Negligence, Other Injury Insurance won't cover bills after 2 years from date of injury


New Member

I have 2 questions. First, about insurance coverage:
My son was injured playing HS baseball and lost at least 4 adult teeth and the number may rise to 6 or 8. He will require implants but the work can't start for 3-4 years until he stops growing. We are being told our insurance, both BCBS and the athletic association's, won't pay for any expenses incurred after 2 years from the date of injury. What recourse do I have? Implants can run $5000 per tooth and there is no way I can afford this outside of insurance.

Second, about negligence:

The trainer did not call an ambulance even though he had a bad head injury, lost teeth, and was in shock. He was only evaluated for a concussion (which was negative). He also left my son alone and un-monitored for 30 minutes, during which time my son could have passed out. My wife had to drive an hour to get him, then another hour to a dentist, then more time to get him to the hospital. It was over 4 hours before he was seen and by that time it was too late for the lost teeth to be put back in with a chance to re-attach. Do I have a case for negligence, and if so against who? A PI lawyer told my wife there is no way to sue the school.
You will have to abide by the ins. company's policy provisions & any "agreement"/contract that the athletic assoc. might have regarding this.

It seems you already talked to a PI attorney & he/she said you can't sue for negligence.

You could always run the entire situation by another attorney or two for additional opinions/advice re both your questions.
If a personal injury lawyer decided that the case wasn't close enough to (a) a good very good chance of winning, and (b) enough money to make taking the case worthwhile, then chances are good that you'll have a difficult time going forward with another injury lawyer - although it's worth getting a second opinion. Suing the school would be very difficult, especially if you're talking about short periods of time where what might be possible are highly speculative. It seems like an accident occurred and a very unusual one at that. Your best bet is to check the policy carefully and see whether the insurance should apply to issues that arose during the time of the policy. If the insurance policy provides a cap on the boundaries of when liability will apply, then that is a term in the agreed upon policy. You may want to discuss this with an insurance agent as opposed to your insurance company who has little incentive to explain how issues like this are covered and handled generally. I'm guessing most injury attorneys, such as the attorney with whom you spoke, are probably familiar with such policies. Best of luck to you and especially your son.
Thank you both for the advice. I am in the process of getting a copy of the Master Policy to understand the details of the two-year limit. I'm still asking if there is any case law that applies for extending such a deadline due to extenuating circumstances. Maybe an injured limb that eventually has to be amputated.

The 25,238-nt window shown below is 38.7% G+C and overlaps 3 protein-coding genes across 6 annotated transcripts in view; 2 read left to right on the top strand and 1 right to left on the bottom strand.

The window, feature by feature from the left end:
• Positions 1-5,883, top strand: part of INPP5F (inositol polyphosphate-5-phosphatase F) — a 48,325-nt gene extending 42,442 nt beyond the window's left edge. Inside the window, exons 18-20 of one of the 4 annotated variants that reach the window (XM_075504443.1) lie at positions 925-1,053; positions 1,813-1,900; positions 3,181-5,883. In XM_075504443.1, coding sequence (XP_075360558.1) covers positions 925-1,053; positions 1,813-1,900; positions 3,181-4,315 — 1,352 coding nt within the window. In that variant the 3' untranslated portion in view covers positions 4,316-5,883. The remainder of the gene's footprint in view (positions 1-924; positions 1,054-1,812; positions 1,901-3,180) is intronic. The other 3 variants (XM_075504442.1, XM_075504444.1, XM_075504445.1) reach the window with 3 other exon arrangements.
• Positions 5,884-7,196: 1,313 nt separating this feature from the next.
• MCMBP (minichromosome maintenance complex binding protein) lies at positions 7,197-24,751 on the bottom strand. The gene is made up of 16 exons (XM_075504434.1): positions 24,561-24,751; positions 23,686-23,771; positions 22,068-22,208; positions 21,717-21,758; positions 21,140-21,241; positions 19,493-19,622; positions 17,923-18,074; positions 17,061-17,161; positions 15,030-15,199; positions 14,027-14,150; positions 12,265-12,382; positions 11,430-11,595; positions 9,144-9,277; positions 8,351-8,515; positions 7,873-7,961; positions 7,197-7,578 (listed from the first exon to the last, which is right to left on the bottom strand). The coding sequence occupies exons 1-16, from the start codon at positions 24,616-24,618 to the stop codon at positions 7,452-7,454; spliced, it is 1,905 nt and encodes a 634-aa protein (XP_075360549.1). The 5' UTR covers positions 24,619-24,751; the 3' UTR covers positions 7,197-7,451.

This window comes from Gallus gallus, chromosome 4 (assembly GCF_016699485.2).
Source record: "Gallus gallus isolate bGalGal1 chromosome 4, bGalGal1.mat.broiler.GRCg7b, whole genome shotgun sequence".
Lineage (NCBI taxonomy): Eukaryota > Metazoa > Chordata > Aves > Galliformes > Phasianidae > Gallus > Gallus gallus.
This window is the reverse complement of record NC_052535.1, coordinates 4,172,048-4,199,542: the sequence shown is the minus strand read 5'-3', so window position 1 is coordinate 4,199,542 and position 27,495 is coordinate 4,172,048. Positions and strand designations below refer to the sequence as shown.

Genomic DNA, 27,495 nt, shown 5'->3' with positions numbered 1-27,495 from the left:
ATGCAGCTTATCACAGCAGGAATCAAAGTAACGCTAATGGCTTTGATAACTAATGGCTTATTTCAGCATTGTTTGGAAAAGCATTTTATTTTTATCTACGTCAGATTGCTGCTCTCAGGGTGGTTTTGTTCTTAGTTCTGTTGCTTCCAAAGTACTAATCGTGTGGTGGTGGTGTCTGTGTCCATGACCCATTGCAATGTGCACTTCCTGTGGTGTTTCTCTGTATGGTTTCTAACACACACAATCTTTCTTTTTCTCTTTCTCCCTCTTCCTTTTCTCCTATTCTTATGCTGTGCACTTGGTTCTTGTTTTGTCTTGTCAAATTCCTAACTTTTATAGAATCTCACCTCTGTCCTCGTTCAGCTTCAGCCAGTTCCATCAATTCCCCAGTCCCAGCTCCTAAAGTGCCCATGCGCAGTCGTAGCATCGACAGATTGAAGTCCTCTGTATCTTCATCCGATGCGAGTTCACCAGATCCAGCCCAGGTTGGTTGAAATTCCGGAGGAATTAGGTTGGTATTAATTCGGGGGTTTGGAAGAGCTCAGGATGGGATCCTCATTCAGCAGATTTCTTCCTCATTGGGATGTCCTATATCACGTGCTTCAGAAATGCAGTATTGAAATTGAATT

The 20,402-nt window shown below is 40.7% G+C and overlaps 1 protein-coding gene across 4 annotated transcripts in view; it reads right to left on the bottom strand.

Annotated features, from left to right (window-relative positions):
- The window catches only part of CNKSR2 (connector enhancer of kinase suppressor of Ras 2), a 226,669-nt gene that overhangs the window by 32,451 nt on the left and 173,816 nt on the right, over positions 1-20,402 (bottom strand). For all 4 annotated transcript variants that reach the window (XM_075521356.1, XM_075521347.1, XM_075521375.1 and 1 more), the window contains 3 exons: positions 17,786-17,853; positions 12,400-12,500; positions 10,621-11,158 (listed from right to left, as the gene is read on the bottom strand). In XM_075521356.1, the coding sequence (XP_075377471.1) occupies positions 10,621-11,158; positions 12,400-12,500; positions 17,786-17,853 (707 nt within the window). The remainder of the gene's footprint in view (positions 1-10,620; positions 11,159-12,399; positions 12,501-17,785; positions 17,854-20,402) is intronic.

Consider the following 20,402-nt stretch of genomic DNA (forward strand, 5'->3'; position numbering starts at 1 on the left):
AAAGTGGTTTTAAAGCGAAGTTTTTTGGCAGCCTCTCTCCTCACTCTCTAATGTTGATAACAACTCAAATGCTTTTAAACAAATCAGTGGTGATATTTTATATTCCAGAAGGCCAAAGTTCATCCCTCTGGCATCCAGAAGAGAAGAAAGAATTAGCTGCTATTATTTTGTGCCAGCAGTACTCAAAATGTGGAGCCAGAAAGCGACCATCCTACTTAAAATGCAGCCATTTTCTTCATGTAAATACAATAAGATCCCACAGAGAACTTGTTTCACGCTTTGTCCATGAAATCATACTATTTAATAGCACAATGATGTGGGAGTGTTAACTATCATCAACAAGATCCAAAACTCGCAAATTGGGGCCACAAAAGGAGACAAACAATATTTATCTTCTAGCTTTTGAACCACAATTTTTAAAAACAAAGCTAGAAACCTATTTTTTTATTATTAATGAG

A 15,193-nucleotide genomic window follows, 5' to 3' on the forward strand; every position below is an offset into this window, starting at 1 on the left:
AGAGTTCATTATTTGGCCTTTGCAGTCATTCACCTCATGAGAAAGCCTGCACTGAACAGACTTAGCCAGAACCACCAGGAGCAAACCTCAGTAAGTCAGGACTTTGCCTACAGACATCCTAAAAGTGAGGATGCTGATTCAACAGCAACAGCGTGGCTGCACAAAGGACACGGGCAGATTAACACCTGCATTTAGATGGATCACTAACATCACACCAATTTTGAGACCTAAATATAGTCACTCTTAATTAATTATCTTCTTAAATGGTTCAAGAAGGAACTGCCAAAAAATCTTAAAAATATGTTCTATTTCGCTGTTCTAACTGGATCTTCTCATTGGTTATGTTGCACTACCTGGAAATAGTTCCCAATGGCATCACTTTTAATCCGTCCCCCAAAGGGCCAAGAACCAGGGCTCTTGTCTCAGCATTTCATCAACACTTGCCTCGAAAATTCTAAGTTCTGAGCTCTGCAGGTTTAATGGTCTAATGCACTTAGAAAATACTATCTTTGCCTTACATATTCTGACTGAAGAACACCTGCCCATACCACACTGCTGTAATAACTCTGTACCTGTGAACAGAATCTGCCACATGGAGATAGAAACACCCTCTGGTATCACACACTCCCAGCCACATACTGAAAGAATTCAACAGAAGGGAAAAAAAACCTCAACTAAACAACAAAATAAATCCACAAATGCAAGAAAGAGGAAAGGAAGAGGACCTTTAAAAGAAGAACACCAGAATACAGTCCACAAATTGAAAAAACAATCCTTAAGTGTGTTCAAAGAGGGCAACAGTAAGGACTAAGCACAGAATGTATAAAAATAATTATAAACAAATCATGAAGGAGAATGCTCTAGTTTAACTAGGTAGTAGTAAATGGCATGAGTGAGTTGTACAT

I do find it hard to accept that a trainer could look at my son, determine no concussion, and then tell him to have a seat for an hour while he waits for his mother, alone. He was bleeding, had 2 teeth knocked out, and went into shock. How could you not call an ambulance? How could you not continue to monitor for delayed symptoms and shock? I thought people were supposed to err on the side of caution in order to avoid a law suit. This person did not and now I'm told there is no case to pursue. Google teeth knocked out and it's common knowledge they should be put back right away to save them. His lack of action directly caused my son at least 2, maybe 3, teeth.

Sorry but I'm very frustrated and it seems like the system is set up for everyone to skate away clean while I pay all the bills.
I completely appreciate where you're coming from. It's frustrating and you feel wronged.

The trainer may have been negligent but don't mistake what I am saying - not the attorney. I am saying that you may have a lawsuit for negligence. But if you want a personal injury attorney to pay for the cost of prosecution in order to obtain a potential award or settlement, chances are that may not happen. If you're willing to pay the attorney by the hour, I'm sure you'll find plenty of attorneys to take the case. My guess is that they think the hours involved will exceed the value that they will receive.

Most importantly - why did the attorney say that you have no case? The problems you may have are proof issues, e.g. that the teeth could have been put back in but for the negligence of the trainer. How long would it take for an ambulance to arrive? How long would it take to get to the emergency room? How long will it take for them to begin to put the teeth in and the chances that they might take? I believe that the ideal situation isn't that long, perhaps a half hour to an hour at most. Were the teeth chipped, cracked or broken as a result of the ball striking them? There is a good chance that some tooth damage did occur.

Regarding the 2 years on the insurance policy - it's contractual. Case law wouldn't really apply since you are bound by the terms of the agreement. If you want better coverage for 10 years then perhaps there is a policy for that. There are special policies baseball teams get and almost anything can be insured if you're willing to pay.

I'm extremely sympathetic. This is a tough situation for you and, even moreso, for your son who is missing his front teeth and a constant reminder to you. The best I can say is get a second opinion. There aren't any easy answers when you're in the gray zone. Best of luck to you both.